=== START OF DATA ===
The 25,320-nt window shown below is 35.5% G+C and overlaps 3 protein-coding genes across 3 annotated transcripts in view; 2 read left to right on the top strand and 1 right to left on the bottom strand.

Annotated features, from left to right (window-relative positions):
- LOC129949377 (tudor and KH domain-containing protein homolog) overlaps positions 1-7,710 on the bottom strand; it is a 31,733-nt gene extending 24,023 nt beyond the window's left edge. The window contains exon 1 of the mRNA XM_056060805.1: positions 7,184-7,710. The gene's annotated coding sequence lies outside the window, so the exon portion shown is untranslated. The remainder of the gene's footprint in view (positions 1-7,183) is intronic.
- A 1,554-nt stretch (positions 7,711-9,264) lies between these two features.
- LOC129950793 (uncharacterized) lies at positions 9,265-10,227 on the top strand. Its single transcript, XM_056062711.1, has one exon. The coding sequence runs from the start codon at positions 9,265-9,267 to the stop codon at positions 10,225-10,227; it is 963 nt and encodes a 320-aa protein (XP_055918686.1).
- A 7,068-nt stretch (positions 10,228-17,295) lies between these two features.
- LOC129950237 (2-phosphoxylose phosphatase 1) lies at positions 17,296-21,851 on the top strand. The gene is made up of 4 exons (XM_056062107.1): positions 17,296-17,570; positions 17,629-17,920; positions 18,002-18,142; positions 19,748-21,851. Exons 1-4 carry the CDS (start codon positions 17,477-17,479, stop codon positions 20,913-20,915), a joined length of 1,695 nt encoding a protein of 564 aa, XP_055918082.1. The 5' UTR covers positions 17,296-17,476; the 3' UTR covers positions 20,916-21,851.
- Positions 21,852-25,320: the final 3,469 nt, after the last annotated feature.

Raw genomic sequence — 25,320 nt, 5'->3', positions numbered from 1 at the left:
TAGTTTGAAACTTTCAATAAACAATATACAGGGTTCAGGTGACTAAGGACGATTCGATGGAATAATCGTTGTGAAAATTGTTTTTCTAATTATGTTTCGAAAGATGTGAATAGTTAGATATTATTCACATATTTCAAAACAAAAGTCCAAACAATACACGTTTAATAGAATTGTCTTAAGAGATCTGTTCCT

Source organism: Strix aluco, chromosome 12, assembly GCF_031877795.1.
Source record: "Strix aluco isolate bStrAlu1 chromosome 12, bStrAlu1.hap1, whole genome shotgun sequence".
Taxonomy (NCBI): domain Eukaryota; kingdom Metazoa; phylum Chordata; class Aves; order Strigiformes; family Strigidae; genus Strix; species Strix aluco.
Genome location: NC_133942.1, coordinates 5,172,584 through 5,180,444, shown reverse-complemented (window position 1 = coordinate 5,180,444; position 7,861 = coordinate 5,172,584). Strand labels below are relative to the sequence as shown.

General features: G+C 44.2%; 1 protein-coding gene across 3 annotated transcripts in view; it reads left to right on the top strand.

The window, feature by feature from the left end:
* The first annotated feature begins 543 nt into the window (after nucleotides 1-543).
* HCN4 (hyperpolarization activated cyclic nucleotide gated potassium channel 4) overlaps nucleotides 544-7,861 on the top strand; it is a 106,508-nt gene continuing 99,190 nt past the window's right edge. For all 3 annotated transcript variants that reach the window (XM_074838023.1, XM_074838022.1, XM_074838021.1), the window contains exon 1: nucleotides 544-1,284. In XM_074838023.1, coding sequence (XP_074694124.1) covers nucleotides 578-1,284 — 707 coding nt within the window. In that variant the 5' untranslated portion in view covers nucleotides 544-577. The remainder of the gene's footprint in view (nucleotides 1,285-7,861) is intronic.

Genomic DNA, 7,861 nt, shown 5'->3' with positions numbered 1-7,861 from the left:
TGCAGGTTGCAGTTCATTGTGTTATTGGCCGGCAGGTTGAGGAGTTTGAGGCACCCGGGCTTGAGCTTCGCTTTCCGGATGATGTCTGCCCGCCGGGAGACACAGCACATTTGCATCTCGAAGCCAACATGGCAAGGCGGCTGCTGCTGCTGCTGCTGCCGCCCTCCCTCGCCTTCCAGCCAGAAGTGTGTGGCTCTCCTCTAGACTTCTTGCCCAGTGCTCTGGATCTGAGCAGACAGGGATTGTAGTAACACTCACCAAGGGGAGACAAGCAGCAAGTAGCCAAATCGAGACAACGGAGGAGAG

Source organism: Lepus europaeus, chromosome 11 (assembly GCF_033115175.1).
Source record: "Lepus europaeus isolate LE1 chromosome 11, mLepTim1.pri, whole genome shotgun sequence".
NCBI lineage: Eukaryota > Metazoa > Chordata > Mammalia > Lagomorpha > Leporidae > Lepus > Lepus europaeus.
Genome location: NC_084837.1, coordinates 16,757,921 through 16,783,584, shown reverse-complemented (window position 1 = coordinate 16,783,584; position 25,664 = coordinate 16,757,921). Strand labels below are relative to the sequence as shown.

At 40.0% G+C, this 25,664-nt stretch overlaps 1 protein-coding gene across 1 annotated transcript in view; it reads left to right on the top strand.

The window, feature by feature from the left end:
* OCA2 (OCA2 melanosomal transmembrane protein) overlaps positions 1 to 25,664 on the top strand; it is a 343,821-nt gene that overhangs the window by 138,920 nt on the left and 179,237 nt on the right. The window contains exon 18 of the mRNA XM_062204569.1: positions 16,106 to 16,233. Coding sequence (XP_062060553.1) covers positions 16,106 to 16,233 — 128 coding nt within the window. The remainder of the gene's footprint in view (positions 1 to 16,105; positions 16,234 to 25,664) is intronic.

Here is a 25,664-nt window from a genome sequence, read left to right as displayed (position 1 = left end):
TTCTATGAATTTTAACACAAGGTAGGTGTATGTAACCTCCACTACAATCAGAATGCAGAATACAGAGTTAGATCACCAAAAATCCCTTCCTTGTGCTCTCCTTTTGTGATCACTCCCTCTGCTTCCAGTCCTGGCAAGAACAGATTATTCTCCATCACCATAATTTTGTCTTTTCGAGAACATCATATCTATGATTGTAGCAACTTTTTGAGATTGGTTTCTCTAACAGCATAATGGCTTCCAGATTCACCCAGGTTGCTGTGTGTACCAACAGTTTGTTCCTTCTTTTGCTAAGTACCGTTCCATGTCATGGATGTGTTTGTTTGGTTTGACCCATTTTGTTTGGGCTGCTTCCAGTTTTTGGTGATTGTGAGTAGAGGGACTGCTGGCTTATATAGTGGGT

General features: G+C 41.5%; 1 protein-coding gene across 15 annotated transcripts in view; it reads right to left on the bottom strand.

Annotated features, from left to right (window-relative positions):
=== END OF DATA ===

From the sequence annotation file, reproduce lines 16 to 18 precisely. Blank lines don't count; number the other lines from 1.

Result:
The window, feature by feature from the left end:
* The first annotated feature begins 543 nt into the window (after nucleotides 1-543).
* HCN4 (hyperpolarization activated cyclic nucleotide gated potassium channel 4) overlaps nucleotides 544-7,861 on the top strand; it is a 106,508-nt gene continuing 99,190 nt past the window's right edge. For all 3 annotated transcript variants that reach the window (XM_074838023.1, XM_074838022.1, XM_074838021.1), the window contains exon 1: nucleotides 544-1,284. In XM_074838023.1, coding sequence (XP_074694124.1) covers nucleotides 578-1,284 — 707 coding nt within the window. In that variant the 5' untranslated portion in view covers nucleotides 544-577. The remainder of the gene's footprint in view (nucleotides 1,285-7,861) is intronic.